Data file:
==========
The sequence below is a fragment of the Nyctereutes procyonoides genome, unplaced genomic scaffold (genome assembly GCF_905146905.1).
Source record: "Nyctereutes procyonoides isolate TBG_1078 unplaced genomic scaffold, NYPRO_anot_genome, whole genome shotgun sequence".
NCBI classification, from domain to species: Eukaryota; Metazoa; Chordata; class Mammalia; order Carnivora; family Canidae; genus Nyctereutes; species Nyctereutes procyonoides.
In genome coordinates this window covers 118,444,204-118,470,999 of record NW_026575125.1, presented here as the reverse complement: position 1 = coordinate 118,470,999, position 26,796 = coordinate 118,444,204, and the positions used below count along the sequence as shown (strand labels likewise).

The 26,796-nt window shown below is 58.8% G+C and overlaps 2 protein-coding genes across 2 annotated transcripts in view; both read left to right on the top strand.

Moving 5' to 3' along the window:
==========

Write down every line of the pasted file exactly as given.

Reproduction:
The sequence below is a fragment of the Nyctereutes procyonoides genome, unplaced genomic scaffold (genome assembly GCF_905146905.1).
Source record: "Nyctereutes procyonoides isolate TBG_1078 unplaced genomic scaffold, NYPRO_anot_genome, whole genome shotgun sequence".
NCBI classification, from domain to species: Eukaryota; Metazoa; Chordata; class Mammalia; order Carnivora; family Canidae; genus Nyctereutes; species Nyctereutes procyonoides.
In genome coordinates this window covers 118,444,204-118,470,999 of record NW_026575125.1, presented here as the reverse complement: position 1 = coordinate 118,470,999, position 26,796 = coordinate 118,444,204, and the positions used below count along the sequence as shown (strand labels likewise).

The 26,796-nt window shown below is 58.8% G+C and overlaps 2 protein-coding genes across 2 annotated transcripts in view; both read left to right on the top strand.

Moving 5' to 3' along the window: